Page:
Since their extraordinary expansion from the year 632, the Muslim religion and civilization have been perceived as “the Other” by Christianity, then by the West. Vast and complex, the history of the relations and views between these two adjoining worlds is therefore often loaded with errors, misunderstandings, myths caricaturing the strangeness of the foreigner as a foil.
Fixed during the Middle Ages, the European aversion against a demonized Islam stems in particular from the affirmation of the papal ideology, between the Xe and XIIe centuries, and the dynamics of the Crusades. But far from these hostile stereotypes, some Western figures show an interest, even an explicit admiration for the Muslim world. Most often difficult to separate from Arabophilia and always in the minority, this “Islamophilia” experienced two high points – from the middle to the end of the Middle Ages, then between 1890 and 1990 – and a peak: the 18e century.
Middle Ages: When Muslims Trained Christians
In 967, Gerbert d’Aurillac, future Pope Sylvester II [de 999 à 1003], goes to Catalonia to train in contact with Arab science. Many will imitate him. Avid for knowledge, some enlightened Christians are not unaware of the advances of their “Saracen” colleagues, who have preserved many ancient texts. Using the terms “philosopher” and “Muslim” as quasi-synonyms, the philosopher Abelard (1079-1142) dreams of settling in their homeland, where he imagines he will be treated better than in his homeland.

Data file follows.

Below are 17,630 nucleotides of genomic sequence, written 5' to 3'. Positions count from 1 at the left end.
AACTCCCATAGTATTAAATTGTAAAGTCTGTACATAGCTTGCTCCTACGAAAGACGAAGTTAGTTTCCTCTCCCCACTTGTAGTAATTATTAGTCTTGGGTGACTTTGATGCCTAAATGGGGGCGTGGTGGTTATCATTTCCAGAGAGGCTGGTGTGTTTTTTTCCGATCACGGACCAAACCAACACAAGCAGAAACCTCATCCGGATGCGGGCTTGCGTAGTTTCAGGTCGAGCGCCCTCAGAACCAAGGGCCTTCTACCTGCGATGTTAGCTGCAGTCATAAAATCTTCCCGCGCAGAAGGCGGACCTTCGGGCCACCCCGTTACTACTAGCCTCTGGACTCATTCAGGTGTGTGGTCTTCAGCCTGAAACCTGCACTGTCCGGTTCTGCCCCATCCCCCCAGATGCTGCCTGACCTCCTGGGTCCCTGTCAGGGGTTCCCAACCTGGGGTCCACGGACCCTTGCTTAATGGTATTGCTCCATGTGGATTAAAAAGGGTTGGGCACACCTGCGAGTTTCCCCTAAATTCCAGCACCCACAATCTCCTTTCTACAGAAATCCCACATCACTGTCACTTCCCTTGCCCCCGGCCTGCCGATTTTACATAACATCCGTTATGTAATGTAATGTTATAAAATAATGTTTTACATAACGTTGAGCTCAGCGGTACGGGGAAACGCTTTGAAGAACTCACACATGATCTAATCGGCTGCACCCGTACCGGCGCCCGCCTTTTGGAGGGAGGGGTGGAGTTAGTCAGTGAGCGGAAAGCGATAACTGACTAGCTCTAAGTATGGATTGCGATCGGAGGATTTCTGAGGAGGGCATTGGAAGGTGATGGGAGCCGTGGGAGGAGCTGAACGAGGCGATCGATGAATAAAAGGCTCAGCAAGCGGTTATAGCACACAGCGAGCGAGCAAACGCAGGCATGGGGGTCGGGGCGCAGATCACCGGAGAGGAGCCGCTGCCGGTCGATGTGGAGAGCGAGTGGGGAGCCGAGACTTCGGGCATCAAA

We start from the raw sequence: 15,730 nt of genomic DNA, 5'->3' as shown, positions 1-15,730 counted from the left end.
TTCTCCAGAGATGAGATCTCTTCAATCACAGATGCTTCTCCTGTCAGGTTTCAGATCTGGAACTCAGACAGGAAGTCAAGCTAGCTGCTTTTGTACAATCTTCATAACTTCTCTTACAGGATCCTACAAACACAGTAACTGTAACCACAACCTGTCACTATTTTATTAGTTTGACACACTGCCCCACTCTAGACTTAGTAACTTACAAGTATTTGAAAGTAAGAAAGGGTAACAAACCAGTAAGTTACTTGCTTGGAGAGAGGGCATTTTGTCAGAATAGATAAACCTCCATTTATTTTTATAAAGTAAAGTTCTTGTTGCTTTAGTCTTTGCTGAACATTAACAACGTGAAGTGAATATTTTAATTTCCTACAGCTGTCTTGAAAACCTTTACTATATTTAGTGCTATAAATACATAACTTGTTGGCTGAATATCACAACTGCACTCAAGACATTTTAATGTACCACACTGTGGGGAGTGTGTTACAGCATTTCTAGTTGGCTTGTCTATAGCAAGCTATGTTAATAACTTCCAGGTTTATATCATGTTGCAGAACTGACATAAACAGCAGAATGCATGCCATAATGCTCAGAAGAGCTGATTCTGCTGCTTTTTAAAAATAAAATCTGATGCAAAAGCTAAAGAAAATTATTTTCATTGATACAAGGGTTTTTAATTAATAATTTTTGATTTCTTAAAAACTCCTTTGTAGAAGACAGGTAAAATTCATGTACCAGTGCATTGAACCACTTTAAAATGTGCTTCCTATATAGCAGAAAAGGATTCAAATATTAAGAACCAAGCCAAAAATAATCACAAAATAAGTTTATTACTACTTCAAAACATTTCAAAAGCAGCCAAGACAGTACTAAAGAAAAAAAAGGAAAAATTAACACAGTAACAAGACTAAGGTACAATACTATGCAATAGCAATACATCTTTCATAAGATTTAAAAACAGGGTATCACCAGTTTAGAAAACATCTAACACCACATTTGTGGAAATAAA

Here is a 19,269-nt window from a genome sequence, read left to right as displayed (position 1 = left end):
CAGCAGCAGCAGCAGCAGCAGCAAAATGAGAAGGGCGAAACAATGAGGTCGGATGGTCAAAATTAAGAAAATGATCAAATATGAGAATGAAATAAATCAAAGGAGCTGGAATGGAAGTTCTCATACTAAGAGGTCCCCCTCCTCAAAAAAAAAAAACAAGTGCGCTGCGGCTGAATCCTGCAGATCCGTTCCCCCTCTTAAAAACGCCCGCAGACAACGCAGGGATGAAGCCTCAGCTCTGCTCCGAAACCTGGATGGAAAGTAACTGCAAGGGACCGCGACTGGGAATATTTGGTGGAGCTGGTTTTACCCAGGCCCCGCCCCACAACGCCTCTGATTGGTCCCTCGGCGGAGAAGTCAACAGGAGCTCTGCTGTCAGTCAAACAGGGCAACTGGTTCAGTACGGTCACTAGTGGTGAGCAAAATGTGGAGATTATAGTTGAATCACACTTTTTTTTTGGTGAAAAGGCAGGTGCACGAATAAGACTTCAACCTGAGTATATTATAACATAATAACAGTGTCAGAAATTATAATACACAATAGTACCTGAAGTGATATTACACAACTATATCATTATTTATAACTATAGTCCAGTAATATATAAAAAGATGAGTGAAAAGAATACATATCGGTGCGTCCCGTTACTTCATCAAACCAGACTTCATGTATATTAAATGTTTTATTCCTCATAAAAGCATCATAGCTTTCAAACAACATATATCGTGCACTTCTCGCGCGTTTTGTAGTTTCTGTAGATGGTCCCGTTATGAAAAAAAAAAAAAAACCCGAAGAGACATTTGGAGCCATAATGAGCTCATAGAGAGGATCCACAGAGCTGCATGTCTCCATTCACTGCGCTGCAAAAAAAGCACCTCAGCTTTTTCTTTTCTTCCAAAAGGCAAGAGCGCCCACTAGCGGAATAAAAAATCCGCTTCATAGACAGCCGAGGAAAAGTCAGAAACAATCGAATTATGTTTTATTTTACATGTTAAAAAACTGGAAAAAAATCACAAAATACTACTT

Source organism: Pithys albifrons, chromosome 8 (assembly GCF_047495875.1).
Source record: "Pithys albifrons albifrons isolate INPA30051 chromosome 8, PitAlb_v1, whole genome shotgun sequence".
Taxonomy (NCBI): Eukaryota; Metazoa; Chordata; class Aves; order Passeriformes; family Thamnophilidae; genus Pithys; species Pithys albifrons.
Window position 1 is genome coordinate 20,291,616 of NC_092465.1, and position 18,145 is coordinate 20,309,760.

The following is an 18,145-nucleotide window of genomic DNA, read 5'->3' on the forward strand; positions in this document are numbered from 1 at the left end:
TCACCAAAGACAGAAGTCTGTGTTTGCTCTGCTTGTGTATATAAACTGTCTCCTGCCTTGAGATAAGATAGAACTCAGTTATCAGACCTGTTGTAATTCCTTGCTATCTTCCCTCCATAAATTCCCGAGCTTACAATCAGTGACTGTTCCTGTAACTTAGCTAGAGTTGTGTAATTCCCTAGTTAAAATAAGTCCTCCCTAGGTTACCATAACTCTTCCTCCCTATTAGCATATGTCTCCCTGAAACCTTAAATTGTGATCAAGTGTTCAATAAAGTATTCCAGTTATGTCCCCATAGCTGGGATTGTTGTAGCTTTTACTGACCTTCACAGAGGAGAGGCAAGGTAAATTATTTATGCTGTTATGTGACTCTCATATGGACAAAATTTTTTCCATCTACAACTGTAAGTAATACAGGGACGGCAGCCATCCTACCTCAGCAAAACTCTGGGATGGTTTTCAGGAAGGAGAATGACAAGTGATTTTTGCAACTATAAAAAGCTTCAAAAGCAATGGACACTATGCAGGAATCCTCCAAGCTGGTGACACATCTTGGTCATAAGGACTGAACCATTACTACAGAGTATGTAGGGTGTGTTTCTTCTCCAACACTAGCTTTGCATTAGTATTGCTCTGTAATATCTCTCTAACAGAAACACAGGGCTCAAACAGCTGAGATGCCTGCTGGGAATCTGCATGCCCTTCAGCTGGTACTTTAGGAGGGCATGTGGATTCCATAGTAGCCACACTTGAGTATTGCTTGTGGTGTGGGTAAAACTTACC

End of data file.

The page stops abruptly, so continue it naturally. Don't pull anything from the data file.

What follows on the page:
Considering the place of Islam in the economy of the divine plan, the theologian Roger Bacon (XIIIe century) notes: “Philosophy was renewed by Aristotle in the Greek language, then by Avicenna in Arabic ». In turn, Averroes (XIIe century) will have a profound influence on thinking Europe. An intellectual superiority that clashes with the “false religion” attributed to these Arab scholars, who are therefore supposed to find themselves more or less at odds with it… Ruse of a moralist or early anticlerical pique: Christian texts will later give the virtues of pious Muslims in example.
A few special cases stand out in particular, such as the Arabizing emperor Frederick II of Hohenstaufen, in the 13e century, steeped in Muslim culture to the point of setting up, in Italy, a colony at its service, with a mosque and “Oriental” comfort. He even manages to recover Jerusalem for a time in 1229, by negotiating with the local sultan, before being excommunicated ten years later, in particular for his Islamophilia.
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